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post #6 of 12

i found this at fda website (http://www.fda.gov/AnimalVeterinary/Products/ApprovedAnimalDrugProducts/FOIADrugSummaries/ucm064719.htm )
zero withdrawl period also  u can use on laying hens
i used auremycin medicated crumbles 4gm 5lb bag worked great

I. GENERAL INFORMATION

NADA 048-761
Sponsor: Roche Vitamins, Inc.
Parsippany, NJ 07054
Generic Name: Chlortetracycline Pre-mix
Trade Name: Aureomycin; Type A Medicated Article
Marketing Status: Over the Counter (OTC)
Effect of Supplement: Deletion of limitations statement, "Do not feed to chickens producing eggs for human consumption" and establishment of a Tolerance for chlortetracycline in eggs.



II. INDICATIONS FOR USE

See below.



III. DOSAGE

A. DOSAGE FORM: Type A Medicated Article

B. ROUTE OF ADMINISTRATION: Oral - For use in Type C medicated chicken feeds.

C. RECOMMENDED DOSAGES:

CHICKENS

10-50 g/t Broiler/fryer chickens:
For increased rate of weight gain and improved feed efficiency.
100-200 g/t Control of infectious synovitis caused by Mycoplasmasynoviae susceptible to chlortetracycline. (Feed continuously for 7 to 14 days)
200-400 g/t Control of chronic respiratory disease (CRD) and air sac infection caused by Mycoplasma gallisepticum and Escherichia coli susceptible to chlortetracycline. (Feed continuously for 7 to 14 days)
WARNING: Zero-day withdrawal period.
500 g/t Reduction of mortality due to Escherichiacoli infections susceptible to chlortetracycline. (Feed for 5 days)
WARNING: Withdraw 24 hours prior to slaughter.



IV. EFFECTIVENESS

No further effectiveness data were required.



V. ANIMAL SAFETY

No further safety data were required.



VI. HUMAN FOOD SAFETY

A. Safe Concentrations of Total Residues

Recently, the Center for Veterinary Medicine (CVM) revised the tolerances for tetracycline drugs (61 FR 67453). Based on an ADI (ADI) of 0.025 mg/kg of body weight (bw) per day, reserving 60% of the ADI for milk and eggs, unified tolerances of 2 ppm for muscle, 6 ppm for liver and 12 ppm for kidney and fat now are codified for total tetracycline residues (i.e., tetracycline, oxytetracycline and chlortetracycline). The ADI for milk and eggs is calculated as follows:

Using the above ADI, reserving 50% of the nontissue ADI for eggs, and applying the current consumption factors, the tolerance for total tetracyclines in eggs is calculated as follow:

While the toxicology data would support a tolerance as high as 4.5 ppm for eggs, we are unable to build a relationship between this tolerance value and the tolerances in the other edible tissues. A tolerance of 400 ppb is established for residues of chlortetracycline in the eggs of laying hens. This value is consistent with both the incurred residues seen in the eggs of treated hens and the tolerances in other tissues.

B. Studies to Establish a Withdrawal Time

"Aurofac 100: Determination of Chlortetracycline Residues in Eggs from Hens Fed 300ppm Chlortetracycline for Seven Consecutive Days," PE Gingher, January 20, 1989.

Study Director: PE Gingher

Study Location:

American Cyanamid Company
Agricultural Research Division
Princeton, NJ 08540

Twenty Hubbard White Leghorn laying hens were treated with 300 ppm CTC in the diet for seven consecutive days. Ten birds served as untreated controls. Eggs were collected from the treated birds from 0 through 12 days withdrawal and assayed microbiologically for residues of CTC. Eggs from control birds were assayed for CTC on days 0 and 5 of the withdrawal period. Eggs were assayed in order of collection until residues at two consecutive withdrawal days were less than 0.05 ppm. The study results are summarized in Table 1.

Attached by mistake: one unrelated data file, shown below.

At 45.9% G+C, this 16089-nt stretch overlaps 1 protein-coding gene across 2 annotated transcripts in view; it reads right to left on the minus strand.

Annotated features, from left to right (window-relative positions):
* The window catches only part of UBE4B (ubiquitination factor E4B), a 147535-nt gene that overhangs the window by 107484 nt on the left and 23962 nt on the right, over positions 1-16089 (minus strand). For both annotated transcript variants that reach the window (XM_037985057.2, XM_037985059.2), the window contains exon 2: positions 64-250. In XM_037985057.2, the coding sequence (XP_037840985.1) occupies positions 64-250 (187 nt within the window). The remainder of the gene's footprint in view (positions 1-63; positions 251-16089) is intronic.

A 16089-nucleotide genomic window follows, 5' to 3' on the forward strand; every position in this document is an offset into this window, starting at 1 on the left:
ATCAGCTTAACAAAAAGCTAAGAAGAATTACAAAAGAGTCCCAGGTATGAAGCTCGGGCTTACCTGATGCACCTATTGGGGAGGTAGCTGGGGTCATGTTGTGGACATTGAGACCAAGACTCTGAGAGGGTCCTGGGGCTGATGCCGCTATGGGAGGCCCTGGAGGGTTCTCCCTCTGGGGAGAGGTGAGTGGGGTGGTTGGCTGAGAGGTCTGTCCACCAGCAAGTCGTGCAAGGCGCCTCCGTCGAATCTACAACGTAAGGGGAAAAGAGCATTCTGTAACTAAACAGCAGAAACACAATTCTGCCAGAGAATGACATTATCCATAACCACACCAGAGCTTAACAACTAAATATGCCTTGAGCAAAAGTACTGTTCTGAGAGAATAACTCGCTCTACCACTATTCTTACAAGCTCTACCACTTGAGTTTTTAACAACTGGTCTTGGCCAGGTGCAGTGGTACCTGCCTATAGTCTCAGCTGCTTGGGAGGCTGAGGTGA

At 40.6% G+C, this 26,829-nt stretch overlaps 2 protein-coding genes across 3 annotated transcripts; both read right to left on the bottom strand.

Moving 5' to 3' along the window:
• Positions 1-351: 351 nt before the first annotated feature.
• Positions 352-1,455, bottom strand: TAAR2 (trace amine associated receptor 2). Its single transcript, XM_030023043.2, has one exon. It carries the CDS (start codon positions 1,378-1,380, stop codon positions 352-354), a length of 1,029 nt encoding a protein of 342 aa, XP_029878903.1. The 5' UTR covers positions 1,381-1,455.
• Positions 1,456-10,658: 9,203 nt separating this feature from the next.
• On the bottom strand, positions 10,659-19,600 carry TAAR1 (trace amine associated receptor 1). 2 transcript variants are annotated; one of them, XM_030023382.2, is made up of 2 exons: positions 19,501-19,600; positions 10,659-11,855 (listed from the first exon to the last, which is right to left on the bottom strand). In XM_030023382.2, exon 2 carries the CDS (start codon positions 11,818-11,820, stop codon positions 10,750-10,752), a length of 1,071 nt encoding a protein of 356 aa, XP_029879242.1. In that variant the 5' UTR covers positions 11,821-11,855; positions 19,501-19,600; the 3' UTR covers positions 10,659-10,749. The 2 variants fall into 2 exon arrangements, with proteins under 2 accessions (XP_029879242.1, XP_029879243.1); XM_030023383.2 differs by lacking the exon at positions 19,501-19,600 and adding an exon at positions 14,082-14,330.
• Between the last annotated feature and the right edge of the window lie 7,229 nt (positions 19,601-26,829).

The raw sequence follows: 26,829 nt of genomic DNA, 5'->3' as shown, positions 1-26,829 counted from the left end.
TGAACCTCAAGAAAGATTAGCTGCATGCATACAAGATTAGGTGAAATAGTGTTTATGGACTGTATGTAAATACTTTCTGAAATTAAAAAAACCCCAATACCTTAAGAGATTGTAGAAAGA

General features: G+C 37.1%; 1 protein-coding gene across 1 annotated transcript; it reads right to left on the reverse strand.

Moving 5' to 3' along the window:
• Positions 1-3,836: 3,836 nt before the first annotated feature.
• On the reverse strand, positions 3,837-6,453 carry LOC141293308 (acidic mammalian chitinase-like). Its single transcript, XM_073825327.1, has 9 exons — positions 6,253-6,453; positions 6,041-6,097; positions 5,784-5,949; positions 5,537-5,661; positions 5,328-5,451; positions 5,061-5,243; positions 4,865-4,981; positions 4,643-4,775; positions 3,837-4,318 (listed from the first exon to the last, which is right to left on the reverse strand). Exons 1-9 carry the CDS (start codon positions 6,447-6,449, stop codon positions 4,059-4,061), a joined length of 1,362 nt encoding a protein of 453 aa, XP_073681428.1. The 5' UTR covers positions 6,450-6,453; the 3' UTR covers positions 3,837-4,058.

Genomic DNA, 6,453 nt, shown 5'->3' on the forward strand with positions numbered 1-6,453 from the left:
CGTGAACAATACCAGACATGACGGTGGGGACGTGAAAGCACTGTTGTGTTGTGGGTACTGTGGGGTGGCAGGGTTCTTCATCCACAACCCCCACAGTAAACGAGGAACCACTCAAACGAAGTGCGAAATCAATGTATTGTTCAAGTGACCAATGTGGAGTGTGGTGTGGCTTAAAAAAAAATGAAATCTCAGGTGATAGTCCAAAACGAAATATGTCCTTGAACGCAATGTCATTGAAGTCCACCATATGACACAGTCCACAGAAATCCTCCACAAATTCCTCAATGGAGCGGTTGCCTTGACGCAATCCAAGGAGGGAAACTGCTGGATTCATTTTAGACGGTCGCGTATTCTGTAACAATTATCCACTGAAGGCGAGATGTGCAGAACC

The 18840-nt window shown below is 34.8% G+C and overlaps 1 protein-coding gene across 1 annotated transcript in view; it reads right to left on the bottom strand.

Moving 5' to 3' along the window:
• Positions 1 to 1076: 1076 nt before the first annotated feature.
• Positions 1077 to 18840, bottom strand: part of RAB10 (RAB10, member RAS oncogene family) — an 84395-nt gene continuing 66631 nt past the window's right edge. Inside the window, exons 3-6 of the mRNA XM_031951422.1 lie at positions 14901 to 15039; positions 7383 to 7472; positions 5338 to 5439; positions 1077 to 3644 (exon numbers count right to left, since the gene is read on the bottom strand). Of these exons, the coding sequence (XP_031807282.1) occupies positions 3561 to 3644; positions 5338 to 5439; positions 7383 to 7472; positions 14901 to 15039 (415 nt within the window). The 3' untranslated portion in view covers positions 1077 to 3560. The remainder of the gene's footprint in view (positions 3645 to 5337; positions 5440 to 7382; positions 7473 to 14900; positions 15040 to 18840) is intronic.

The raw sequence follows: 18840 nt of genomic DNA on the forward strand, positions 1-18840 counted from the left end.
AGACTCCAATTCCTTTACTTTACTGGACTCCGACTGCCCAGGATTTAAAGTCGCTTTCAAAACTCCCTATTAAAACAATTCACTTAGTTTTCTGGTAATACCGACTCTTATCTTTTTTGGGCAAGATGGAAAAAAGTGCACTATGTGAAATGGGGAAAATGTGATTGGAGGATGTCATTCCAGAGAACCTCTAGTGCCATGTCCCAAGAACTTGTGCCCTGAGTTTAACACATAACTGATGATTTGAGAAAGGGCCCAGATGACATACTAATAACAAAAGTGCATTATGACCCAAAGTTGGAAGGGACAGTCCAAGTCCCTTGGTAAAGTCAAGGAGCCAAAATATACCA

Table 1: Mean residues (ppm) of CTC in whole eggs from laying hens treated with 300 ppm CTC in the feed for seven consecutive days.

Withdrawal (days) Treatment Group Controls Treatment Group CTC, 300 ppm
0 Negative* Neg.-0.040
1 ** Neg.-0.038
2 ** Negative
3 ** Negative
4 ** Negative
5 Negative Negative

* Negative = activity £ 0.0375 ppm ** Not assayed

"Aureomycin Soluble Powder: Chlortetracycline Residues in Eggs from Hens Given 120ppm Chlortetracycline in Drinking Water for Seven Consecutive Days," PE Gingher, January 20, 1989.

Study Director: PE Gingher

Study Location:
American Cyanamid Company
Agricultural Research Division
Princeton, NJ 08540

Twenty White Leghorn laying hens were treated with 120 ppm CTC in the drinking water for seven consecutive days. Ten birds served as untreated controls. Eggs were collected from the treated birds from 0 through 12 days withdrawal and assayed microbiologically for residues of CTC. Eggs from control birds were assayed for CTC on days 0 and 5 of the withdrawal period. Eggs were assayed in order of collection until residues at two consecutive withdrawal days were less than 0.05 ppm. The study results are summarized in Table 2.

Table 2: Mean residues (ppm) of CTC in whole eggs from laying hens treated with 120 ppm CTC in the drinking water for seven consecutive days.

Withdrawal (days) Treatment Group Controls Treatment Group CTC, 120 ppm
0 Negative* Neg.-0.041
1 ** Neg.-0.041
2 ** Negative
3 ** Negative
4 ** Negative
5 Negative Negative

* Negative = activity £ 0.0375 ppm ** Not assayed

C. Confirming zero withdrawal for eggs

The reported residues in the eggs of treated hens are generally low. In the feeding study, birds were dosed at 60% of the maximum labeled dose. If residues for the study are corrected to the maximum codified dose of 500 ppm, they would range from negative to 0.07 ppm. In the drinking water study, birds were dosed at 45% of the maximum labeled dose. If residues for the study are corrected to the maximum codified dose of 1000mg/gallon (263 ppm), they would range from negative to 0.09 ppm.

The 99th percentile/95% confidence intervals were calculated for residues of chlortetracycline administered via feed and water. For feed administration, the upper confidence limit is 90 ppb for untransformed data and 95 ppb for log transformed data. For drinking water administration, the upper confidence limit is 105 ppb for untransformed data and 106 ppb for log transformed data. For both studies, residues in eggs at zero withdrawal are well below the tolerance of 400 ppb.